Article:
Troubled NYC school told mom to pull her smart son out

Find a greater school on your son. 

That’s the recommendation defeated lecturers at beleaguered PS 147 in Cambria Heights, Queens, gave to mom Keisha Ellis when she requested about enhancing the 11-year-old boy’s efficiency. 

“It’s frightening to hear that from a teacher talking to you about your son,” she told The Post. “They didn’t say they would work with him or try to address it, they just said we should leave.” 

Ellis fears her boy will fail at his dream of turning into a lawyer if he stays on the failing school, the place 70 % of scholars can’t move the state’s fundamental English examination regardless of the DOE spending practically $25,000 per pupil. 

“They told me that he is a good student, a smart student,” she stated. “But they said the school is not a competitive place and that he was just going to fall behind with the rest of his class.” 

It seems that lots of the predominantly black dad and mom on the school are getting the message, as enrollment has dropped 17 % from 2017 to this yr. 

Many District 29 households have cut up for personal and constitution colleges — or moved to Long Island. But Ellis says she’s in a bind as a result of she will’t afford a transfer or a non-public school. 

“A lot of people don’t have the money for private schools,” she stated. “I’ve applied to two charter schools. But that’s it. Otherwise I’m not sure what I’m going to do.” 

The DOE spent roughly $24,000 per scholar at PS 147 in 2019. 

Despite that, 81 % of scholars failed their state math examination in 2019, in accordance to DOE information. Seventy % failed English that yr.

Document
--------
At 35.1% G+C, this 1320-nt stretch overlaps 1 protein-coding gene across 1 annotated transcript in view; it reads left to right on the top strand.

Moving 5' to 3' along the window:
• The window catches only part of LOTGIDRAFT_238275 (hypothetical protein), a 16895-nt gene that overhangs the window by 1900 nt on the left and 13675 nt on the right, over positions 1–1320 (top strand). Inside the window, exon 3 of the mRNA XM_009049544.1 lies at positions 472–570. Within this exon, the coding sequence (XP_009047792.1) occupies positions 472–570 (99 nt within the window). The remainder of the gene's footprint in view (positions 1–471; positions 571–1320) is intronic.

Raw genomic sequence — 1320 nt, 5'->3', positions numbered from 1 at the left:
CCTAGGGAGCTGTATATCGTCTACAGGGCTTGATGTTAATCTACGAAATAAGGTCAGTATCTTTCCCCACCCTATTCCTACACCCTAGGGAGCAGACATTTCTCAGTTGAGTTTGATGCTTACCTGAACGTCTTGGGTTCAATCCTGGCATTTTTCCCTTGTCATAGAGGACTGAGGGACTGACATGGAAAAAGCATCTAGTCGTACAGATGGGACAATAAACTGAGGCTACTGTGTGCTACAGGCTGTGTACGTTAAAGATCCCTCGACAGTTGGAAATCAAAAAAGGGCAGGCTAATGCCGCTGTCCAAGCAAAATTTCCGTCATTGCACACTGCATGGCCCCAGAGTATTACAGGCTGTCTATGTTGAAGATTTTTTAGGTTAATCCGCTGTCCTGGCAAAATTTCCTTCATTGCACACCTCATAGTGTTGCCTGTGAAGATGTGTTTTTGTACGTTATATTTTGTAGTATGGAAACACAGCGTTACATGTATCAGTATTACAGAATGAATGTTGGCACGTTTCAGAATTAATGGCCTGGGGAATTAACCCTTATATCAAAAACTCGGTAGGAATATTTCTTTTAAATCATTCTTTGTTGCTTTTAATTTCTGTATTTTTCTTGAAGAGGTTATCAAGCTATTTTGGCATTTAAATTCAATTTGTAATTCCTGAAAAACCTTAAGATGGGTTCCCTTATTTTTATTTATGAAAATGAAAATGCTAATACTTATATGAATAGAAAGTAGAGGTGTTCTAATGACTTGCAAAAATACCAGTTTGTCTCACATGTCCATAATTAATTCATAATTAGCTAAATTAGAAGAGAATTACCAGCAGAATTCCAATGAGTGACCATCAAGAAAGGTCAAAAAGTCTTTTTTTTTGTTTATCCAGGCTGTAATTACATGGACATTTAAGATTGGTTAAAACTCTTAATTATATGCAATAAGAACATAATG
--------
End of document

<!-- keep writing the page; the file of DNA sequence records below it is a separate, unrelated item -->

“If he’s in a class where there is little or no competition, how do you think he’ll feel?” Ellis added. “He’ll feel complacent. If there is a lot of mediocrity in the class, he is not going to do well. He will feel alright that he is not doing OK. He wants to be a lawyer. I know he can accomplish his dream. But it feels farfetched.” 

District mom Judith Nephew stated her son confirmed little progress whereas at PS 52 in Jamaica. 

“He wasn’t getting anywhere” she stated. “Every year they would tell us that he was struggling and that he would have to stay back. Then suddenly, they would say he made a big improvement and they would promote him. At the end of the third grade he still couldn’t read.” 

Keisha Ellis poses Wednesday, June 16, 2021, in front of P.S. 147, the Mc Nair Elementary School in Queens.
Keisha Ellis poses in entrance of P.S. 147, the McNair Elementary School, in Queens.
Georgette Roberts/N.Y. Post

Nephew stated space mates steered that she apply to constitution school Success Academy two years in the past and that she received a spot. 

“They did an evaluation and told me that he would have to repeat the third grade in order to catch up,” she stated. “They took their time and gradually he improved. He is one of the best readers in his class now.” 

Nephew stated that she feels fortunate to have landed a spot on the school and stated District 29 dad and mom are more and more starved for education choices. 

A complete of 73 % of scholars at PS 52 flunked their 2019 state math checks and 67 % failed to move English, in accordance to DOE information. Roughly $23,000 was spent on every scholar that yr. 

Enrollment has dropped from 475 in 2017 to 336 this yr, a dip of 29 %. 

“I know how a lot of parents feel who are in these schools now,” Nephew stated. “Kids are promoted when they shouldn’t be. Nothing happens with bullying. It’s just very difficult.” 

DOE spokesperson Sarah Casasnovas stated, “We’re supporting our District 29 families, teachers, and staff and firmly commit to expanding on the improvements we’ve seen so every child and family has a positive, rigorous and high-quality experience.” 

Local activists Michael Duncan and Raymond Dugue of the Students Improvement Association rallied pissed off dad and mom at District 29 workplaces final week. 

“People are coming to me and asking me what to do,” Duncan stated. “I don’t have an answer for them. There are so many people in these situations who are desperate. The DOE needs to do something now.”

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